Clinical records of patients with ALS examined in our institution were reviewed, and patients with definite or probable ALS6 were included. A diagnosis of FALS was made when a first-degree relative was affected. Our ALS database (January 1, 1993, to December 31, 2002) contained 20 patients with FALS from 4 families with SOD1(G93C), 10 patients with SOD1(L38V) FALS, 5 patients with SOD1(D90A) FALS, 18 patients with FALS without SOD1 mutations, and 359 patients with SALS. Onset was defined as onset of weakness, dysarthria, or dysphagia, because onset of fasciculations or cramps was found to be unreliable. Diagnostic delay was defined as the interval between onset and diagnosis. Survival was defined as the interval between onset and death or initiation of artificial ventilation. We determined percentage of predicted forced vital capacity (FVC) soon after diagnosis. No patients received artificial ventilation.
The brain and spinal cord of a 57-year-old man with SOD1(G93C) and a 67-month survival were examined by routine techniques. Briefly, representative tissue blocks from formalin-fixed brain and spinal cord were processed with paraffin, and 5-μm-thick sections (through motor and other neocortexes, basal ganglia, hippocampus, brainstem, and cervical, thoracic, and lumbar spinal cord) were stained with hematoxylin-eosin and with the Klüver-Barrera stain. Indirect immunoperoxidase stains were performed with the use of polyclonal antiubiquitin antibodies (DAKO, Glostrup, Denmark) and polyclonal antineurofilament antibodies (Sigma Chemical Co, St Louis, Mo).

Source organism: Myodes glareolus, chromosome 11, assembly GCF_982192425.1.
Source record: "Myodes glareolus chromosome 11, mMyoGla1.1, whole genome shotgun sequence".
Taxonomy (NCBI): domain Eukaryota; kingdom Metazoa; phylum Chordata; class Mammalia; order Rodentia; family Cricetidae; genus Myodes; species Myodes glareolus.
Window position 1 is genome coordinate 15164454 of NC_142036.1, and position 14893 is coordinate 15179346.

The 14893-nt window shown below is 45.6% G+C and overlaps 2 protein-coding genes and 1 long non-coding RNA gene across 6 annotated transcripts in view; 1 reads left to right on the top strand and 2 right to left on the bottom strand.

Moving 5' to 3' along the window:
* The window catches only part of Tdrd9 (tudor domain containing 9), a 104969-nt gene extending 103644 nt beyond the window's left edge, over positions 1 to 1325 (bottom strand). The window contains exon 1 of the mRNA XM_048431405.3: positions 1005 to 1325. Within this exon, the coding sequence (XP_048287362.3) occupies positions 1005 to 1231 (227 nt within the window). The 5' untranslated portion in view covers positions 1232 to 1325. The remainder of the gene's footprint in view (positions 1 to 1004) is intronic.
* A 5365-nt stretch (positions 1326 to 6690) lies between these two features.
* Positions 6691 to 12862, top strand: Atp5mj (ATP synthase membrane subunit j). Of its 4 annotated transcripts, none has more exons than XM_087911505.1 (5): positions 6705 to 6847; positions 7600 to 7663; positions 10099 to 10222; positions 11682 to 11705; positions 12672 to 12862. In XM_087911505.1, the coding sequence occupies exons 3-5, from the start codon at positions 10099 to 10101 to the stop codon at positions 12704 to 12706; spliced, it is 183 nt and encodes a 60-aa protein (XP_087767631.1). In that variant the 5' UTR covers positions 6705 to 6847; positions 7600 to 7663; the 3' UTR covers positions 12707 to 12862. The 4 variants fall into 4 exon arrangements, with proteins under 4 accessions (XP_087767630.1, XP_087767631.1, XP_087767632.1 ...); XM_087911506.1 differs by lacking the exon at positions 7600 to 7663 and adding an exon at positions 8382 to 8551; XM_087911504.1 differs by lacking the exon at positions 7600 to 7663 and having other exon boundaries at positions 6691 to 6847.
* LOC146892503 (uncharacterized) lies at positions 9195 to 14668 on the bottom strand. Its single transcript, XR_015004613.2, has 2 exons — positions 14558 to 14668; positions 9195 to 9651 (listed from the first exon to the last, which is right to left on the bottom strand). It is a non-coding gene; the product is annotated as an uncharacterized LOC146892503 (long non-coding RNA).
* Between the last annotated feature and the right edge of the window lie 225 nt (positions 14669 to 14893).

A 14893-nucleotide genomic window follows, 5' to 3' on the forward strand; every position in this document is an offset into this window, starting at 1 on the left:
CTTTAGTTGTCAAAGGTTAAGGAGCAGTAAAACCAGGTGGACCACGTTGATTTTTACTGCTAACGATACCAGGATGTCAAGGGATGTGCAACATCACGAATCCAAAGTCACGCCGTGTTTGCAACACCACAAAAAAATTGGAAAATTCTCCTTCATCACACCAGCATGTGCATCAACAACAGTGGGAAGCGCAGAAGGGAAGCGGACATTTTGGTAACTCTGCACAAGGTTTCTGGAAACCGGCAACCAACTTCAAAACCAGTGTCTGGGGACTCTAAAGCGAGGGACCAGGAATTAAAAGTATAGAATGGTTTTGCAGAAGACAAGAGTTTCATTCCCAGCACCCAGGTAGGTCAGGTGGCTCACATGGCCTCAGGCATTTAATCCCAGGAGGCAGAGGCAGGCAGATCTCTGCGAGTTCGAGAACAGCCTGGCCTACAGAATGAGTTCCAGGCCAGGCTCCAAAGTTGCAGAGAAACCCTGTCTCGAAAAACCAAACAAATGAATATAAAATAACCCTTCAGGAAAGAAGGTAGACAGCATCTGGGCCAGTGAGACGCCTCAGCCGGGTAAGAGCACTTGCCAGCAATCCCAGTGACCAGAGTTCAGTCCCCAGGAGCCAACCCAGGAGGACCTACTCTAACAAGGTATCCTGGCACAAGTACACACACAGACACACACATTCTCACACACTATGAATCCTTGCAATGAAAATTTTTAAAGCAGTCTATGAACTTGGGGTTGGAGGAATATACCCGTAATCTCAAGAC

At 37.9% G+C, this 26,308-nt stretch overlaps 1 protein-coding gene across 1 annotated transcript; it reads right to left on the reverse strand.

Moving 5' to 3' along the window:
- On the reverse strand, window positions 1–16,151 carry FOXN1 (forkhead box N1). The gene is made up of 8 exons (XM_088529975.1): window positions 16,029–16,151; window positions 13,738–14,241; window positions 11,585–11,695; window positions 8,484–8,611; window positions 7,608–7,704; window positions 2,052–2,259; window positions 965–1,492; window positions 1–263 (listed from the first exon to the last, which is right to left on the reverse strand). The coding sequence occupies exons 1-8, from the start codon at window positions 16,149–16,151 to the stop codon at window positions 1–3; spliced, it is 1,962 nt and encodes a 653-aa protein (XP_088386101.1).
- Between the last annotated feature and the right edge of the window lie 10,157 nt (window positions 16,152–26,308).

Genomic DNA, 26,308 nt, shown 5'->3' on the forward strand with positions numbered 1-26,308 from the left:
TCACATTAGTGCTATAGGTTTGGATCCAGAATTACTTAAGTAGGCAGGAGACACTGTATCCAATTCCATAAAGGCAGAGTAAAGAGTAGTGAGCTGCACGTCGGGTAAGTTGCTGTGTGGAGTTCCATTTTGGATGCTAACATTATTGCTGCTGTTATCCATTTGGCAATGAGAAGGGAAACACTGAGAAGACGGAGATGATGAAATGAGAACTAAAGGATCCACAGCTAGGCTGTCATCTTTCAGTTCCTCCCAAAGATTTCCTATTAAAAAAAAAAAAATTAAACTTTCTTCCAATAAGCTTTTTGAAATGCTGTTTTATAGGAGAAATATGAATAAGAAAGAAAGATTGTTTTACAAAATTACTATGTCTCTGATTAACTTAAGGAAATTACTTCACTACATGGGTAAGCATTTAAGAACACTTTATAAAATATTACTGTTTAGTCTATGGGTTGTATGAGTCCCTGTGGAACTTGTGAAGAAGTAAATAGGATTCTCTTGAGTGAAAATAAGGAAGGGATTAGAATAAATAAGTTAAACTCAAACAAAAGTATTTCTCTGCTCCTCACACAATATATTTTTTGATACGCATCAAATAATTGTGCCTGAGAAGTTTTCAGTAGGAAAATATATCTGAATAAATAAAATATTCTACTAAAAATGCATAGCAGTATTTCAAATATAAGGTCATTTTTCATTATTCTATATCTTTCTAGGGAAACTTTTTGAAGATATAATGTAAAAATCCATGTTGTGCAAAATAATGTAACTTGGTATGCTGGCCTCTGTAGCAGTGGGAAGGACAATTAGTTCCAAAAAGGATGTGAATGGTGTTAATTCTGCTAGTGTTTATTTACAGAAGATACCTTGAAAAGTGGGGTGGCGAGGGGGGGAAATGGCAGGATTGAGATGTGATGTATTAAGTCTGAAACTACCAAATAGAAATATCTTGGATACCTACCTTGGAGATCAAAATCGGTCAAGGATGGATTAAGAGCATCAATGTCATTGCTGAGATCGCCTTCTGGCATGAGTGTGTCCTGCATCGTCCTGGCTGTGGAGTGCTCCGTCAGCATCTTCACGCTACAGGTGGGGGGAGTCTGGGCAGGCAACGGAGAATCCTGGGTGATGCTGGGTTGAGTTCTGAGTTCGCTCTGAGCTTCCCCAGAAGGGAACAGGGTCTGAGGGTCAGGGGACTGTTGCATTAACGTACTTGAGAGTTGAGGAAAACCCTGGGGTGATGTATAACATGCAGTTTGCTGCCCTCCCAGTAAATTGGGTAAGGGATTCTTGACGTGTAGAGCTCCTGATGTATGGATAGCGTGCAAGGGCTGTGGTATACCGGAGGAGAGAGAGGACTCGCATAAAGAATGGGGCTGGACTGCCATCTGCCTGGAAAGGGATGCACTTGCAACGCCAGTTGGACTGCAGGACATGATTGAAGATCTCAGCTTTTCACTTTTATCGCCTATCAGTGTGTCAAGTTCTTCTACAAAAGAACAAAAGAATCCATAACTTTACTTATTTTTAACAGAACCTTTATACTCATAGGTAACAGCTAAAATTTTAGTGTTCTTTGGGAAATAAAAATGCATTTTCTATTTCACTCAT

The SOD1 genotyping of patients with FALS with screening of all 5 exons was performed as described previously,7 after informed consent was obtained. The copy number of the survival motor neuron 1 (SMN1) and SMN2 genes in 15 of the patients with SOD1(G93C) was determined by means of the multiplex ligation-dependent probe amplification technology,8 with a diagnostic kit for spinal muscular atrophy (Salsa P021; MRC Holland BV, Amsterdam, the Netherlands).
Age at onset and diagnostic delay in patients with FALS (SOD1 related [G93C, L38V, D90A] and non–SOD1 related) and SALS were compared by analysis of variance. Pairwise comparisons were performed by unpaired, 2-tailed t tests. Kaplan-Meier curves of survival in SOD1(G93C)–related FALS, SOD1(L38V)–related FALS, non–SOD1-related FALS, and SALS were generated and compared by the log-rank test. Because only 5 patients with SOD1(D90A) were available, their data were not included. A Cox proportional hazards regression was performed with SOD1(G93C), age at onset, diagnostic delay, bulbar vs spinal onset, and percentage of predicted FVC as covariates. Hazard ratios were calculated for presence of SOD1(G93C), per year of greater age at onset, per month of increased diagnostic delay, for spinal onset, and per 10% increase in percentage of predicted FVC.
Age at onset and survival were compared in patients with SOD1(G93C) with 1 vs 2 copies of the SMN1 or SMN2 gene with an unpaired, 2-tailed t test.